5G

Why AT&T Project AirGig could improve telecommuting and remote work in rural areas

The project is one step closer to commercial deployments, as AT&T explores new trials and 5G integration.

AT&T has started initial discussion with suppliers for a commercial deployment of its Project AirGig, which delivers wireless broadband over powerlines. In a Monday press release, the company also detailed its plans for additional trials and research into surface-wave systems, which could help AirGig integrate better into a 5G future.

Because AirGig sends the signal across power lines, it can reach more users in rural and suburban areas. According to our sister site CNET, the deployment of AirGig could bring 100-megabit rural broadband by 2021, opening up new remote work and telecommuting opportunities for professionals around the US.

"We've applied for more than 500 patents for AirGig and conducted field trials both in and outside the United States," Andre Fuetsch, president of AT&T Labs and CTO, said in the release. "And today, we're confident that we're on the cusp of a technology that could potentially help to solve the digital divide in this country."

Project AirGig is coming fresh off of a trial run in rural Georgia. The team used plastic antenna prototypes, which held up well and maintained the signal integrity, the release said. According to the release, the trial delivered "hundreds of megabits per second to a number of residential locations in a rural part of the state," but AT&T said it is confident it can eventually bring gigabit speeds as well.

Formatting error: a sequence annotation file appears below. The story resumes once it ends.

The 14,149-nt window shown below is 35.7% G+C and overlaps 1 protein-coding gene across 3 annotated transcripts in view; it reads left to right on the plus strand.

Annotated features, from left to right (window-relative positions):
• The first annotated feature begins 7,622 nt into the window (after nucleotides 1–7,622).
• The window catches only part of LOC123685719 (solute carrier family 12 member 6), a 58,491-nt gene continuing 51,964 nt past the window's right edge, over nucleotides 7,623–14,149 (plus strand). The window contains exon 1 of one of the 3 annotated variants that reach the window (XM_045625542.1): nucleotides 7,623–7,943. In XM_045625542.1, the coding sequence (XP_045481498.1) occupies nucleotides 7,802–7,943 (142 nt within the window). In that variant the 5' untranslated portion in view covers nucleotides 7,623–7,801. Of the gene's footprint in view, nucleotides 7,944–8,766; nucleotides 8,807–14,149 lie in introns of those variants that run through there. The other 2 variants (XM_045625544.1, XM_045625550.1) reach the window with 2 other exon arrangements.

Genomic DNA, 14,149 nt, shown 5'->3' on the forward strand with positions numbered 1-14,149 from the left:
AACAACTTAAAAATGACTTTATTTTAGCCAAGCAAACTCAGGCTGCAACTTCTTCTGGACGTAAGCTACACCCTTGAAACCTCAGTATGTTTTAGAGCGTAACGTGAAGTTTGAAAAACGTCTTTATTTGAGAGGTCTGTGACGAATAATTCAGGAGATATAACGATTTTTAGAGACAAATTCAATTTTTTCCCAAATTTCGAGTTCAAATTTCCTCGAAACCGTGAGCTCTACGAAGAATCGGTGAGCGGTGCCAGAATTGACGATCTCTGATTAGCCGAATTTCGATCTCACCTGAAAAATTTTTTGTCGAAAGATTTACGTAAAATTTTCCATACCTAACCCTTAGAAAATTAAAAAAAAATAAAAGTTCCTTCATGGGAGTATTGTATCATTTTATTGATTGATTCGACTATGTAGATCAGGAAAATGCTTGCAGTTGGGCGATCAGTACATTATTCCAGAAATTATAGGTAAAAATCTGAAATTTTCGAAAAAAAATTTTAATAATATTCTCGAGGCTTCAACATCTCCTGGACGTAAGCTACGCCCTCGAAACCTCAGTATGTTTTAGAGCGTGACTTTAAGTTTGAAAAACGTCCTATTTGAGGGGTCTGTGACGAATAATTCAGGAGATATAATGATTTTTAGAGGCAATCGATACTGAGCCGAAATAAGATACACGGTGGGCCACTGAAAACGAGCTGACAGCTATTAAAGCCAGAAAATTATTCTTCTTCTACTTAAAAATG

SEE: Wireless networking policy (Tech Pro Research)

Users in the trial installed the equipment themselves, and were able to connect to the internet within 10 minutes. This gave further evidence of the technology's commercial viability, the release said. Additionally, Georgia Power CEO Paul Bowers said that AirGig has the potential to help solve the state's digital divide.

The project was initially launched in 2016, as an attempt to provide last-mile connectivity to homes where running fiber would be too expensive. And it is emerging as a viable option for extending next-generation connectivity to underserved areas.

Collaboration tools and cloud computing have made remote work a fast-growing trend in the enterprise. However, these kinds of jobs require good connectivity. Tools like AirGig could help expand the economic opportunities in rural areas, while simultaneously expanding a company's available talent pool.

Research from FlexJobs indicates that 65% of workers would be more productive working from home than from their office, and supporting remote workers seems to be getting easier everyday.

For tips on how to land a remote job, and thrive in it click here. For a list of 10 rules to include in your remote work policy, click here.

The big takeaways for tech leaders:

  • AT&T is one step closer to commercial deployments of its Project AirGig, which delivers broadband connectivity over power lines.
  • Project AirGig could bring 100-megabyte internet speeds to rural areas, opening up new remote work opportunities for residents.

Also see

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Image: AT&T

About Conner Forrest

Conner Forrest is a Senior Editor for TechRepublic. He covers enterprise technology and is interested in the convergence of tech and culture.

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